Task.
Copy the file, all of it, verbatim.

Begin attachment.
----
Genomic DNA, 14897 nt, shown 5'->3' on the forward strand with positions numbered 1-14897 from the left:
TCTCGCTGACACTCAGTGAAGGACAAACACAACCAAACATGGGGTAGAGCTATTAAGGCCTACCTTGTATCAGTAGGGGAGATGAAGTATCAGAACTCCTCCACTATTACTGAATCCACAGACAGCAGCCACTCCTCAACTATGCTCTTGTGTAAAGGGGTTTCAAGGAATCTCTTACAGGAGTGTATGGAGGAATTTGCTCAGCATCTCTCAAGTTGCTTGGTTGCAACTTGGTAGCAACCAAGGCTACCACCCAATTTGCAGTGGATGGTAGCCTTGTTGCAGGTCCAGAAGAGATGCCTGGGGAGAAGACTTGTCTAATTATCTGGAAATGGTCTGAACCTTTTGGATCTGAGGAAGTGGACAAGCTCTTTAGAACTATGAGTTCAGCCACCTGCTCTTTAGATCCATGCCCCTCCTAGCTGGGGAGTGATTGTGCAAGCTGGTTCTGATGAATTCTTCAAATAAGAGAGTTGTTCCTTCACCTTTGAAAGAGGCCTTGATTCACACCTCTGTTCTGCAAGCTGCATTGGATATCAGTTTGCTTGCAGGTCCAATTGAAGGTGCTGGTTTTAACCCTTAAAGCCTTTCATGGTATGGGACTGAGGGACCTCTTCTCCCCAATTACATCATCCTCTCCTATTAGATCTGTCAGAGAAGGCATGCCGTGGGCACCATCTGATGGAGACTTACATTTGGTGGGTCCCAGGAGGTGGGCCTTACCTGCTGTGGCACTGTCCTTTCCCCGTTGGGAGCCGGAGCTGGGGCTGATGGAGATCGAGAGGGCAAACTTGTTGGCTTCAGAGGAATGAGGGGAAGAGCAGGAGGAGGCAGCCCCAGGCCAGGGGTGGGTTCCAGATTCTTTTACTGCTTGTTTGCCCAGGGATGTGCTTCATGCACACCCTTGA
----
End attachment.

Genomic DNA, 14897 nt, shown 5'->3' on the forward strand with positions numbered 1-14897 from the left:
TCTCGCTGACACTCAGTGAAGGACAAACACAACCAAACATGGGGTAGAGCTATTAAGGCCTACCTTGTATCAGTAGGGGAGATGAAGTATCAGAACTCCTCCACTATTACTGAATCCACAGACAGCAGCCACTCCTCAACTATGCTCTTGTGTAAAGGGGTTTCAAGGAATCTCTTACAGGAGTGTATGGAGGAATTTGCTCAGCATCTCTCAAGTTGCTTGGTTGCAACTTGGTAGCAACCAAGGCTACCACCCAATTTGCAGTGGATGGTAGCCTTGTTGCAGGTCCAGAAGAGATGCCTGGGGAGAAGACTTGTCTAATTATCTGGAAATGGTCTGAACCTTTTGGATCTGAGGAAGTGGACAAGCTCTTTAGAACTATGAGTTCAGCCACCTGCTCTTTAGATCCATGCCCCTCCTAGCTGGGGAGTGATTGTGCAAGCTGGTTCTGATGAATTCTTCAAATAAGAGAGTTGTTCCTTCACCTTTGAAAGAGGCCTTGATTCACACCTCTGTTCTGCAAGCTGCATTGGATATCAGTTTGCTTGCAGGTCCAATTGAAGGTGCTGGTTTTAACCCTTAAAGCCTTTCATGGTATGGGACTGAGGGACCTCTTCTCCCCAATTACATCATCCTCTCCTATTAGATCTGTCAGAGAAGGCATGCCGTGGGCACCATCTGATGGAGACTTACATTTGGTGGGTCCCAGGAGGTGGGCCTTACCTGCTGTGGCACTGTCCTTTCCCCGTTGGGAGCCGGAGCTGGGGCTGATGGAGATCGAGAGGGCAAACTTGTTGGCTTCAGAGGAATGAGGGGAAGAGCAGGAGGAGGCAGCCCCAGGCCAGGGGTGGGTTCCAGATTCTTTTACTGCTTGTTTGCCCAGGGATGTGCTTCATGCACACCCTTGA